Art and Character Design: Amy Colburn’s art uses a very clean line and is easy to follow — there is never any confusion or hesitation for the reader in terms of what is going on and where to find the next panel. Dominic Cordoba’s coloring, while simply rendered, is bright and pleasing.
The character design leans towards the cartoony and, interestingly enough, is quite similar to what one usually sees drawn by Western gay men. There are all the usual “enhancements” to the male physique — huge cut muscles, perfectly shaped bubble-butts, extra large “packages” bulging in the pants. As I’ve said before, these enhancements aren’t really my cup of tea, but the look is so predominant in gay Western comics, I imagine I’m in the minority.
Colburn’s characters are expressive, often charmingly so — and her skill in making the inner life of the characters clear through those expressions is what keeps the conceit of using no dialog for the entire book afloat.
Characters: Well, none of them are allowed to talk, and they are mostly having sex, so don’t expect a lot of nuance. That said, all of them are good-hearted without a lick of meanness in them. There’s an older boxer and a younger boxer, a shy bald guy and a “hot” librarian, a clean-cut middle-aged cop and a blonde civic-minded bystander with a mane of golden hair.
We get hints at some deeper inner life, mostly as context for the way our couples couple — the cop and the blonde guy both seem closeted and approach each other indirectly; the bald guy is clearly new to the gay scene and has to learn to navigate it in pursuit of a guy he likes; the older and younger boxers have each fantasized about each other for some time, even though this is clearly their first meeting. But with the exception of the “hot librarian”, there is only so much depth to them — they all feel like types you’ve seen a fair number of times before. And I can’t really tell you what the librarian’s deal is, just that it seems like he’s got layers. I might have liked to explore them some (in a purely literary way, I assure you), but alas the need for immediate sex left little time for that.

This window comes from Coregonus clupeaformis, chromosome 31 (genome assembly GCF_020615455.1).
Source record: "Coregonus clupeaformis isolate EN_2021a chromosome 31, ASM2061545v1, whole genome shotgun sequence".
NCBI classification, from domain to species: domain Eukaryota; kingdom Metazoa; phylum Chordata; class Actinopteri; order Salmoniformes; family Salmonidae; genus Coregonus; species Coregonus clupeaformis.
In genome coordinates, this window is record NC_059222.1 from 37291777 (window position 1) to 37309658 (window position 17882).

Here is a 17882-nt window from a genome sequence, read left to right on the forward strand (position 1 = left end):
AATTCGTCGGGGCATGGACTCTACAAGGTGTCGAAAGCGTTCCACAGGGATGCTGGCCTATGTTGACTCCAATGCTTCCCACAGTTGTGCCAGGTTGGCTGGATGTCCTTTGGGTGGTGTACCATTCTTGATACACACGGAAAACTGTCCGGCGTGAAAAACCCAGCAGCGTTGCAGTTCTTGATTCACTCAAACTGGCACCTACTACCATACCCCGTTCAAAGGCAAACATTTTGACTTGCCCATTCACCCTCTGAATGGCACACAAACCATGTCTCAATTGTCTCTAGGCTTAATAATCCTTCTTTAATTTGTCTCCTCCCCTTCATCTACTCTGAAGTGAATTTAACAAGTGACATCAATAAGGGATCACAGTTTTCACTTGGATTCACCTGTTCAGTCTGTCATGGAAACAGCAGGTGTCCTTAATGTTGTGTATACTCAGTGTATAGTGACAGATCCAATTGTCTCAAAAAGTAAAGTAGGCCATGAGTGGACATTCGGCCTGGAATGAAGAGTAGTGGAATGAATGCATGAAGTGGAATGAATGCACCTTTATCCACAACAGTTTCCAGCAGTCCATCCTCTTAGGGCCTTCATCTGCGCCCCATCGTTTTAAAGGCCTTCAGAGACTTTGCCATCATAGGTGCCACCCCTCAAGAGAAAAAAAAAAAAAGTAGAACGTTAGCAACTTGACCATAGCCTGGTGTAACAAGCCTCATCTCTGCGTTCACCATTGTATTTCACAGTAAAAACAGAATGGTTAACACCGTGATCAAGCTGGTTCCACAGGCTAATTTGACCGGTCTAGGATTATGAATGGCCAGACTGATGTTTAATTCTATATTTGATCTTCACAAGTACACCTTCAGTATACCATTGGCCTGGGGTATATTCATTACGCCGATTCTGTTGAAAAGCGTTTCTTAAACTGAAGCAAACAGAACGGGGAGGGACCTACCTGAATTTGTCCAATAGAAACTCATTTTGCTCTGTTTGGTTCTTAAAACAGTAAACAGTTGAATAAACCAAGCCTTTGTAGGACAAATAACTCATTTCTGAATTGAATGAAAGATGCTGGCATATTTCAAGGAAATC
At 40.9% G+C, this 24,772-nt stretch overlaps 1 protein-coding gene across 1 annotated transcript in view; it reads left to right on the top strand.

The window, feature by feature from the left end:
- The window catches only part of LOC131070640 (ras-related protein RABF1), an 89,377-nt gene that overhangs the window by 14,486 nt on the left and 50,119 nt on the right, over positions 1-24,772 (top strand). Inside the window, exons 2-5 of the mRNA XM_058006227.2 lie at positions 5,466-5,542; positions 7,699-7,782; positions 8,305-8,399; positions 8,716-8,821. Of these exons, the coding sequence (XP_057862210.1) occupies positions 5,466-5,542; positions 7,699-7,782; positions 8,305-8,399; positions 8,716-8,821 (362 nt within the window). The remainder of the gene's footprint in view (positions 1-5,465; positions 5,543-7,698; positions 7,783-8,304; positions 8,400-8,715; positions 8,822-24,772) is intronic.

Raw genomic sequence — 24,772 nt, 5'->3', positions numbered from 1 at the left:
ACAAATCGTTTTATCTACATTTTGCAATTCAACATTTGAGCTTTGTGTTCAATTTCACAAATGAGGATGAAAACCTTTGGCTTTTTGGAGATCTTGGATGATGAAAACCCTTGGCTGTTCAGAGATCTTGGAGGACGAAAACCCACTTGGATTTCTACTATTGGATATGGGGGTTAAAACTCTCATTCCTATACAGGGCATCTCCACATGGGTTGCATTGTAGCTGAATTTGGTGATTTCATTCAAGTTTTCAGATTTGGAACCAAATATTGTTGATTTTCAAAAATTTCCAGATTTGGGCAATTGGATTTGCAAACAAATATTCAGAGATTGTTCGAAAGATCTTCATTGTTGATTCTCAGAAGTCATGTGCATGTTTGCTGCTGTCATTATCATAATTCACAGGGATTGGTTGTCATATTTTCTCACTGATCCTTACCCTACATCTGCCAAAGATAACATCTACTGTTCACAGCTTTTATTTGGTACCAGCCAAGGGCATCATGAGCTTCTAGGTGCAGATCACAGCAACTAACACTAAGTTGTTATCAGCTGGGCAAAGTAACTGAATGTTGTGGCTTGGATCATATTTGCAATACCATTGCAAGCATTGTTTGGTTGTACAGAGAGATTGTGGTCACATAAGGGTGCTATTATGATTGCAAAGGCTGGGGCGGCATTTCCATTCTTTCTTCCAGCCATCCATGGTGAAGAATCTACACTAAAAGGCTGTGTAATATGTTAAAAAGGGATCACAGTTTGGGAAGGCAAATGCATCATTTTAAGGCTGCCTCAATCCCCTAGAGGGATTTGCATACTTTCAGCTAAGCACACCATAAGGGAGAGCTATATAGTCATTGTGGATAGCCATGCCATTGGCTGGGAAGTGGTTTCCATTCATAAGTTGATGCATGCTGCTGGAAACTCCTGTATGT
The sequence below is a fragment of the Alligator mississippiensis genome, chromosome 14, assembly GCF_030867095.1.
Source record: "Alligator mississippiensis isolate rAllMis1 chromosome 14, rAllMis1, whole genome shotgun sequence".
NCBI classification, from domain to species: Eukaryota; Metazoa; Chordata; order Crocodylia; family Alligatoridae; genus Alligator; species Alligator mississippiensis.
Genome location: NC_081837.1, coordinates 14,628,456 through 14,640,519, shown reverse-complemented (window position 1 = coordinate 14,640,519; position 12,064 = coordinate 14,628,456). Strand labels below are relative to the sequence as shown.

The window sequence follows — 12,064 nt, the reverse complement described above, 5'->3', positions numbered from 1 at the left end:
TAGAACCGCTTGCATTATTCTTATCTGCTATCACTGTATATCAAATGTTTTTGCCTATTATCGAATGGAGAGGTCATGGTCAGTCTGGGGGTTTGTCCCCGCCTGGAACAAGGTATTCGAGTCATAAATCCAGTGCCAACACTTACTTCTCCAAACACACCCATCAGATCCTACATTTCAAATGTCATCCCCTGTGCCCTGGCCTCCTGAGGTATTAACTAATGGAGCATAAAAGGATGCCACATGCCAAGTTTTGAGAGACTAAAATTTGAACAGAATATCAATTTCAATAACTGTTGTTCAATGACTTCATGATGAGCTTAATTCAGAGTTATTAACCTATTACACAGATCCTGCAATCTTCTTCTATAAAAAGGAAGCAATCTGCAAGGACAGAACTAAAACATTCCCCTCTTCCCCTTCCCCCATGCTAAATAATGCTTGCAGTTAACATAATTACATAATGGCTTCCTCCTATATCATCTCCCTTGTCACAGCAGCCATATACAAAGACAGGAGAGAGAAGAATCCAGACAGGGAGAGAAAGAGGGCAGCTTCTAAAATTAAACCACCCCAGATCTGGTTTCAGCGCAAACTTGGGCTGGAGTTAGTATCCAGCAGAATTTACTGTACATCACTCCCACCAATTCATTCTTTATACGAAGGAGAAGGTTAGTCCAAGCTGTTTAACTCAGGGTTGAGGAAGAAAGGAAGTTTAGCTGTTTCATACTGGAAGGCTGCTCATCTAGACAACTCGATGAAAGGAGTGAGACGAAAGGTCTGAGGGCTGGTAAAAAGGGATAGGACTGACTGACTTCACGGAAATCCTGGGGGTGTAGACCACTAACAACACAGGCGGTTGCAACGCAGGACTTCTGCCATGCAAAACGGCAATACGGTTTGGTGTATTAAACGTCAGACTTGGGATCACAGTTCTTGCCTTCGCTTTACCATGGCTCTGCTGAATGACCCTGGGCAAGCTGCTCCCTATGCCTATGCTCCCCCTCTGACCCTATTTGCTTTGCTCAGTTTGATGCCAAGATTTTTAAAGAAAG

That said, all the characters are likable and have their own distinct personalities — and the fact that they’re “types” makes this dialogue-less story easy to follow (and perhaps adds to the hotness for some).
Plot: The three titles of the three short stories are “Busted”, “Clinch” and “Hot Librarian”. Can you guess which characters appear in which stories? This book is essentially porn, so there is a level where plot is just a set-up for the sex. That said, there is time for a few surprises along the way — and it is here where writer Dale Lazarov offers us something a bit more enjoyable than your typical porn comic. As I mentioned above, the characters do feel like they have an internal life. And how the actual sex begins was not something I could have easily predicted. Again, due to the restraints of the author’s porn-with-no-dialogue conceit, the plot can’t get too complicated, but within those restraints Lazarov does a fine job.
Romance: Everyone likes each other. Everyone is sweet to each other. There’s kissing. There’s cuddling. There’s a real sense of equality between the partners. Due to the shallowness of the material, you aren’t going to get swept away with the romance, but there were definitely moments that made me smile. And the warmth between all the characters was frankly very refreshing.
Sex: Very explicit. You see everything and pretty much everything is licked or penetrated, usually both. Some guys are furry. Some are not. They all have large penises. Whenever there is anal sex, quite responsibly there is a visible condom. (And when a condom isn’t available, the guys play it safe.) Everyone takes turns doing everything — no one’s a top or a bottom (which I also found realistic and refreshing). And there are fountain-like cum shots so elaborate and copious they could serve as architectural decor.